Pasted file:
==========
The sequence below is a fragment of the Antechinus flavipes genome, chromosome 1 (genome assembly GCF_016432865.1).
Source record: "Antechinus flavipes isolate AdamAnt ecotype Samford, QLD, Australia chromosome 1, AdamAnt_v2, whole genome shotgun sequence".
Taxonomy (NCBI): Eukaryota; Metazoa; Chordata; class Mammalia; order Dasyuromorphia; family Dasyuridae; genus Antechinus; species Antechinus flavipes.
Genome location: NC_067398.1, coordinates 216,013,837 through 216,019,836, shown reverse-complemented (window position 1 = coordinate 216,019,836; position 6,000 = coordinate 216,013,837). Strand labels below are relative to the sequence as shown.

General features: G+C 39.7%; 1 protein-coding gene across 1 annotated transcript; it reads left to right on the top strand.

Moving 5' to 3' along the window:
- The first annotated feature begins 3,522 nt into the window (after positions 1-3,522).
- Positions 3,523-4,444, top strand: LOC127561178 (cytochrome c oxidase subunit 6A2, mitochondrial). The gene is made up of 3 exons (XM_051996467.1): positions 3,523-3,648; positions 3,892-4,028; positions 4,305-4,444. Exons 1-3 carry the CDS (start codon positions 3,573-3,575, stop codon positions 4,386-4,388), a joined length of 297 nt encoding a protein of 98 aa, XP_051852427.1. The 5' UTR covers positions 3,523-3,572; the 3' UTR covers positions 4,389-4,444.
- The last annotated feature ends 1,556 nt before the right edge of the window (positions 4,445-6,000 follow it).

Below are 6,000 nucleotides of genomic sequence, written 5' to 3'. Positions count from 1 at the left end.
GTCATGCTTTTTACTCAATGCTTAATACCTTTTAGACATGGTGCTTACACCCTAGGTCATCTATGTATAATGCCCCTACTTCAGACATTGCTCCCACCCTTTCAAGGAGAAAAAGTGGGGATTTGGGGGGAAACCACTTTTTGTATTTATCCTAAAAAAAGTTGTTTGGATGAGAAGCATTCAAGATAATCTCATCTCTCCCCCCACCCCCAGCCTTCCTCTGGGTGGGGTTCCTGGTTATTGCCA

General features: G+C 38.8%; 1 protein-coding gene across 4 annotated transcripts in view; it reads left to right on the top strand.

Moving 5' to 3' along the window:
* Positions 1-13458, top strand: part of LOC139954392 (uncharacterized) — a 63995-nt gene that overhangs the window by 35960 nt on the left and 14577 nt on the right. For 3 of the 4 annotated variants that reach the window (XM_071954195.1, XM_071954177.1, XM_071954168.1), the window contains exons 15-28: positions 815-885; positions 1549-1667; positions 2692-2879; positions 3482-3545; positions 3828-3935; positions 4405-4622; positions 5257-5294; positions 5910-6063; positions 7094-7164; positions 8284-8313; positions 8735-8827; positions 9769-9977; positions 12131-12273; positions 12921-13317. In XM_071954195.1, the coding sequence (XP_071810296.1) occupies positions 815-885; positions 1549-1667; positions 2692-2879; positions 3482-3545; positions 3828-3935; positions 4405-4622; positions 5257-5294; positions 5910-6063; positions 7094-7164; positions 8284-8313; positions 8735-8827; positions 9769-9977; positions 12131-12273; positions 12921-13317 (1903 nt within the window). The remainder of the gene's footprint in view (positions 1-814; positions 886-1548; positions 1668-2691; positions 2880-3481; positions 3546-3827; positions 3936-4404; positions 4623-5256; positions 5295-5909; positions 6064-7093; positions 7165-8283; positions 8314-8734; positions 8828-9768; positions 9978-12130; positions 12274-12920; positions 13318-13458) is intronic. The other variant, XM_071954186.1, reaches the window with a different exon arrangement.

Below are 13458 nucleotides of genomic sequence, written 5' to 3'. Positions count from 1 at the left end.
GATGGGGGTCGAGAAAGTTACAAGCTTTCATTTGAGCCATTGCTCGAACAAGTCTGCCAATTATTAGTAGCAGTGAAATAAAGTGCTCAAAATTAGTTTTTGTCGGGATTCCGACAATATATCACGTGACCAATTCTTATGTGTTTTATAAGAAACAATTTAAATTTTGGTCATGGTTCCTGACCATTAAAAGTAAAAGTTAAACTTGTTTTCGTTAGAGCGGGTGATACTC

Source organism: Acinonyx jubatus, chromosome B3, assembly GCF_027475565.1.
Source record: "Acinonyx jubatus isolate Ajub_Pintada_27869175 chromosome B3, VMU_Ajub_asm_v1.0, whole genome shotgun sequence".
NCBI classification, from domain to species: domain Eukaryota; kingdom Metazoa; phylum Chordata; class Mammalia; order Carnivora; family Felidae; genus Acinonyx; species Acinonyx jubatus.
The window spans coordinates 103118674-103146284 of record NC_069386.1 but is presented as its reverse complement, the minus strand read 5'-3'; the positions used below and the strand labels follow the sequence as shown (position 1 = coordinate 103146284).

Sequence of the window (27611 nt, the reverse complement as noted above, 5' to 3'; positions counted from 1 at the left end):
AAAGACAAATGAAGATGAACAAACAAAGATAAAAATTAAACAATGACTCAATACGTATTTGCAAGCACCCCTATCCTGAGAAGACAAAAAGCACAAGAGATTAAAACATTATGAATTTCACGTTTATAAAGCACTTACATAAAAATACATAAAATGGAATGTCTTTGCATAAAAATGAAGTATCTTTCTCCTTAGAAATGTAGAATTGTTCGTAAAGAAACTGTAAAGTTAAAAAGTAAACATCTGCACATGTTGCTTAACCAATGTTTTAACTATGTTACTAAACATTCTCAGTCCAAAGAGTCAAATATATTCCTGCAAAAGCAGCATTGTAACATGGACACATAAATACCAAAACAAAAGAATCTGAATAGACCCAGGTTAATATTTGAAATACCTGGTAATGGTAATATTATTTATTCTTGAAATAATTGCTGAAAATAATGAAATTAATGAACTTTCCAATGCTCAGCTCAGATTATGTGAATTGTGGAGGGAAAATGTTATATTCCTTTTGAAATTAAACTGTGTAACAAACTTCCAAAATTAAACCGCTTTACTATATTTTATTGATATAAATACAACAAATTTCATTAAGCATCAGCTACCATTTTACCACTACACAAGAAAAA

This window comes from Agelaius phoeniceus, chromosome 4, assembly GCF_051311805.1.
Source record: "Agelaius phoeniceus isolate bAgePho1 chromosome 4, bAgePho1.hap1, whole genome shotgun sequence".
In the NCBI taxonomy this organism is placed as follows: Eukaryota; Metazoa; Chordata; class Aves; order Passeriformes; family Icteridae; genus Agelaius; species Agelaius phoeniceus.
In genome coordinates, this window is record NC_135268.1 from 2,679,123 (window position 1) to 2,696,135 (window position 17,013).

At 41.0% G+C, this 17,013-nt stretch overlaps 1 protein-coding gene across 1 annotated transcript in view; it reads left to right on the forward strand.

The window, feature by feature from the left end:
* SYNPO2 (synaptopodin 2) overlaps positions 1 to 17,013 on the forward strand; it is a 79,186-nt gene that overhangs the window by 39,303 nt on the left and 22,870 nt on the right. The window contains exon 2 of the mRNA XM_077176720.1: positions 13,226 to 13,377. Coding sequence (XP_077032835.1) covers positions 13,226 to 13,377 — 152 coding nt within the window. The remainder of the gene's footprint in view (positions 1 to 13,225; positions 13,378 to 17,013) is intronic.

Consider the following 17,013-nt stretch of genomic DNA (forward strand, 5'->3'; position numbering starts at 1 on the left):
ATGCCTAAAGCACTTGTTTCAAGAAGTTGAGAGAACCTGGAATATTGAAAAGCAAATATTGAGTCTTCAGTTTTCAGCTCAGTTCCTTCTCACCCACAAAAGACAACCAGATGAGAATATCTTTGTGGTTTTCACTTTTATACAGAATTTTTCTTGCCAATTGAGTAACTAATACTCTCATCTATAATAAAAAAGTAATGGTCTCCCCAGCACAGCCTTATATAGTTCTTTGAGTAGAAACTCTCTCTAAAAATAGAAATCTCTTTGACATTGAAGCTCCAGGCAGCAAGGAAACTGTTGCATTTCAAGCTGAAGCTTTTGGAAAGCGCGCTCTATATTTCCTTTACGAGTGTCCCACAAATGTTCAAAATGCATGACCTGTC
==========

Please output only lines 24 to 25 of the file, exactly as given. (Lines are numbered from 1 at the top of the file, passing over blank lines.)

Source record: "Agelaius phoeniceus isolate bAgePho1 chromosome 4, bAgePho1.hap1, whole genome shotgun sequence".
In the NCBI taxonomy this organism is placed as follows: Eukaryota; Metazoa; Chordata; class Aves; order Passeriformes; family Icteridae; genus Agelaius; species Agelaius phoeniceus.